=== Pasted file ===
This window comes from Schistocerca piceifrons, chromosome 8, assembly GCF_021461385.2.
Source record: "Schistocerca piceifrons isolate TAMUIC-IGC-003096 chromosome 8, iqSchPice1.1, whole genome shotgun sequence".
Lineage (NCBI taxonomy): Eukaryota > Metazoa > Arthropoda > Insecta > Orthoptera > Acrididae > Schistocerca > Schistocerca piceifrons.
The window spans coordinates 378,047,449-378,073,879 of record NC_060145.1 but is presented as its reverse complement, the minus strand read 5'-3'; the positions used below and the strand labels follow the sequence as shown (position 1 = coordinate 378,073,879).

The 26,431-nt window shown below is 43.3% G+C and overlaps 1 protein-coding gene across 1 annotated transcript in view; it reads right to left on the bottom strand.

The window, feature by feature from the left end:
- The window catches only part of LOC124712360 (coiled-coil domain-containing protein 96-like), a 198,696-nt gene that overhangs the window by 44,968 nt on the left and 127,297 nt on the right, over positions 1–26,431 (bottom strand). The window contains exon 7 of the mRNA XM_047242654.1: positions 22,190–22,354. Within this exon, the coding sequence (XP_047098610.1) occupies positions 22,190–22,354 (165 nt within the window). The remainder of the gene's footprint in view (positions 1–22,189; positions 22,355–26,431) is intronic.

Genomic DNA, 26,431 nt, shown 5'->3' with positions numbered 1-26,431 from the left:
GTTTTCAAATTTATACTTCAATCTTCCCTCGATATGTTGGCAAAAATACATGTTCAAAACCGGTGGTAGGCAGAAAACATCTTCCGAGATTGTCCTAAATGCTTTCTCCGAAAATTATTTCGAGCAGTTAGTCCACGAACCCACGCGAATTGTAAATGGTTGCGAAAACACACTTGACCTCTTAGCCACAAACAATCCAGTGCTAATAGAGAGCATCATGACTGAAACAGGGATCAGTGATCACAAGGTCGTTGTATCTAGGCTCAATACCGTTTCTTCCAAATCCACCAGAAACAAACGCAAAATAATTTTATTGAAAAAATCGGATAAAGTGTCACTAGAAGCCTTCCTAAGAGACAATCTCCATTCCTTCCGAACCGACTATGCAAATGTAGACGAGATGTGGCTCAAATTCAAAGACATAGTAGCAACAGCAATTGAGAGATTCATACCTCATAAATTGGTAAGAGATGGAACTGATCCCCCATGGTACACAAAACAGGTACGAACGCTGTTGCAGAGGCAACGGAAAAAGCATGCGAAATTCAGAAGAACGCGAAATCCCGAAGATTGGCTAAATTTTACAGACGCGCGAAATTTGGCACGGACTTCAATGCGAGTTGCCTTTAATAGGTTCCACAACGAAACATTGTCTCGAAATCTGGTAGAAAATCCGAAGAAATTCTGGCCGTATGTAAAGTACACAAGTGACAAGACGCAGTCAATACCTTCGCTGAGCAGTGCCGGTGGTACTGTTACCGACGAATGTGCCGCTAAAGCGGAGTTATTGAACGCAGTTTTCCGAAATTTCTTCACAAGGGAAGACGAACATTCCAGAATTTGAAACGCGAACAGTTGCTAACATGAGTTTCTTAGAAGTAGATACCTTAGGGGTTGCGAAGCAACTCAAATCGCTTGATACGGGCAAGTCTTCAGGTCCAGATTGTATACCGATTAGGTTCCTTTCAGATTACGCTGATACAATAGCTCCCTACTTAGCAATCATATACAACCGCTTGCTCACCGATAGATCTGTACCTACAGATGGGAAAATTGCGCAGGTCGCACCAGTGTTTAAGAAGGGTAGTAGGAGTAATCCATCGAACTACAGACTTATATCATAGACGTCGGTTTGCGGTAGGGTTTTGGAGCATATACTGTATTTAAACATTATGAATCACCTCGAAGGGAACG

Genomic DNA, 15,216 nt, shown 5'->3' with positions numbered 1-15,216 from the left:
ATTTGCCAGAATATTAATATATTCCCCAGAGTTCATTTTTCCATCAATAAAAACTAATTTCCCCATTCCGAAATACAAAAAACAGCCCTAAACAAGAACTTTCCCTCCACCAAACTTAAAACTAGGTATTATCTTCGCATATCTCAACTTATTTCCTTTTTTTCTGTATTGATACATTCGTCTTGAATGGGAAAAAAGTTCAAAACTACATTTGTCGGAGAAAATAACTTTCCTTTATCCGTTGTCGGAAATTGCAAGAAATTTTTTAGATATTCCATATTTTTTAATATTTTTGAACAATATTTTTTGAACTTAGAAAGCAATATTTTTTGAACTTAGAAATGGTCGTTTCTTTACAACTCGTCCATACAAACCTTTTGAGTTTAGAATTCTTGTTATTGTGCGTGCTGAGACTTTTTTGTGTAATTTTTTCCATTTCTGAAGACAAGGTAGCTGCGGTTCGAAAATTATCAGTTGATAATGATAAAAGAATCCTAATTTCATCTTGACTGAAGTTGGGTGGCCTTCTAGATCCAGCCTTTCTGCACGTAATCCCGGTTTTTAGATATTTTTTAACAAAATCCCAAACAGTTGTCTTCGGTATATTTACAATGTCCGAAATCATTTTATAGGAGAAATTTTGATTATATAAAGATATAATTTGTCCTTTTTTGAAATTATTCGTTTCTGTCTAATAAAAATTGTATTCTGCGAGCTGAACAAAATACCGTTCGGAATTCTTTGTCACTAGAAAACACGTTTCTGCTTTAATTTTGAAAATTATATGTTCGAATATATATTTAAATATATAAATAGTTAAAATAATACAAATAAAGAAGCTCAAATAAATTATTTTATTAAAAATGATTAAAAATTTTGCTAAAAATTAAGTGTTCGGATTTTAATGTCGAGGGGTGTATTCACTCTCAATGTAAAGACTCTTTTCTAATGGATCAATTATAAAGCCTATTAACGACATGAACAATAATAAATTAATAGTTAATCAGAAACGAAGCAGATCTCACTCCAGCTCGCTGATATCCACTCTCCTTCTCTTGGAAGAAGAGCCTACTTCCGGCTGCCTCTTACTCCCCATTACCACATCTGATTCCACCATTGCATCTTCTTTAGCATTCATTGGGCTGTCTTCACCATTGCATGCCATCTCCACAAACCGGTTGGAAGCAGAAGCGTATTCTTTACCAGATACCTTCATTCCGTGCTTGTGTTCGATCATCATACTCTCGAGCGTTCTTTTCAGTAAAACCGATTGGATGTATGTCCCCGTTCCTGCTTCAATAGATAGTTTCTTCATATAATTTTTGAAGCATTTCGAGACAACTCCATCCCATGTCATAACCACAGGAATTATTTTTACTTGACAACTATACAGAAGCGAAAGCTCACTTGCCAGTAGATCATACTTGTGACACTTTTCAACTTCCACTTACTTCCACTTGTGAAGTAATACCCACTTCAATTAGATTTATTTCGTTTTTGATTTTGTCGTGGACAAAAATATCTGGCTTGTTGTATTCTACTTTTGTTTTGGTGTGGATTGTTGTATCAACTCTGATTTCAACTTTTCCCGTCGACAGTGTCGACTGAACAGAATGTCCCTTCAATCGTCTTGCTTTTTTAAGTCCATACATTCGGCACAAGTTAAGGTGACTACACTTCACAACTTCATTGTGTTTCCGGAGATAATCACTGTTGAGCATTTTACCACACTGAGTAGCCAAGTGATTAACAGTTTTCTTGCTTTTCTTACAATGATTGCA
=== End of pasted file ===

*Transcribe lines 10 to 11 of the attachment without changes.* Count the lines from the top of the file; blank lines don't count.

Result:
Genomic DNA, 15,216 nt, shown 5'->3' with positions numbered 1-15,216 from the left:
ATTTGCCAGAATATTAATATATTCCCCAGAGTTCATTTTTCCATCAATAAAAACTAATTTCCCCATTCCGAAATACAAAAAACAGCCCTAAACAAGAACTTTCCCTCCACCAAACTTAAAACTAGGTATTATCTTCGCATATCTCAACTTATTTCCTTTTTTTCTGTATTGATACATTCGTCTTGAATGGGAAAAAAGTTCAAAACTACATTTGTCGGAGAAAATAACTTTCCTTTATCCGTTGTCGGAAATTGCAAGAAATTTTTTAGATATTCCATATTTTTTAATATTTTTGAACAATATTTTTTGAACTTAGAAAGCAATATTTTTTGAACTTAGAAATGGTCGTTTCTTTACAACTCGTCCATACAAACCTTTTGAGTTTAGAATTCTTGTTATTGTGCGTGCTGAGACTTTTTTGTGTAATTTTTTCCATTTCTGAAGACAAGGTAGCTGCGGTTCGAAAATTATCAGTTGATAATGATAAAAGAATCCTAATTTCATCTTGACTGAAGTTGGGTGGCCTTCTAGATCCAGCCTTTCTGCACGTAATCCCGGTTTTTAGATATTTTTTAACAAAATCCCAAACAGTTGTCTTCGGTATATTTACAATGTCCGAAATCATTTTATAGGAGAAATTTTGATTATATAAAGATATAATTTGTCCTTTTTTGAAATTATTCGTTTCTGTCTAATAAAAATTGTATTCTGCGAGCTGAACAAAATACCGTTCGGAATTCTTTGTCACTAGAAAACACGTTTCTGCTTTAATTTTGAAAATTATATGTTCGAATATATATTTAAATATATAAATAGTTAAAATAATACAAATAAAGAAGCTCAAATAAATTATTTTATTAAAAATGATTAAAAATTTTGCTAAAAATTAAGTGTTCGGATTTTAATGTCGAGGGGTGTATTCACTCTCAATGTAAAGACTCTTTTCTAATGGATCAATTATAAAGCCTATTAACGACATGAACAATAATAAATTAATAGTTAATCAGAAACGAAGCAGATCTCACTCCAGCTCGCTGATATCCACTCTCCTTCTCTTGGAAGAAGAGCCTACTTCCGGCTGCCTCTTACTCCCCATTACCACATCTGATTCCACCATTGCATCTTCTTTAGCATTCATTGGGCTGTCTTCACCATTGCATGCCATCTCCACAAACCGGTTGGAAGCAGAAGCGTATTCTTTACCAGATACCTTCATTCCGTGCTTGTGTTCGATCATCATACTCTCGAGCGTTCTTTTCAGTAAAACCGATTGGATGTATGTCCCCGTTCCTGCTTCAATAGATAGTTTCTTCATATAATTTTTGAAGCATTTCGAGACAACTCCATCCCATGTCATAACCACAGGAATTATTTTTACTTGACAACTATACAGAAGCGAAAGCTCACTTGCCAGTAGATCATACTTGTGACACTTTTCAACTTCCACTTACTTCCACTTGTGAAGTAATACCCACTTCAATTAGATTTATTTCGTTTTTGATTTTGTCGTGGACAAAAATATCTGGCTTGTTGTATTCTACTTTTGTTTTGGTGTGGATTGTTGTATCAACTCTGATTTCAACTTTTCCCGTCGACAGTGTCGACTGAACAGAATGTCCCTTCAATCGTCTTGCTTTTTTAAGTCCATACATTCGGCACAAGTTAAGGTGACTACACTTCACAACTTCATTGTGTTTCCGGAGATAATCACTGTTGAGCATTTTACCACACTGAGTAGCCAAGTGATTAACAGTTTTCTTGCTTTTCTTACAATGATTGCA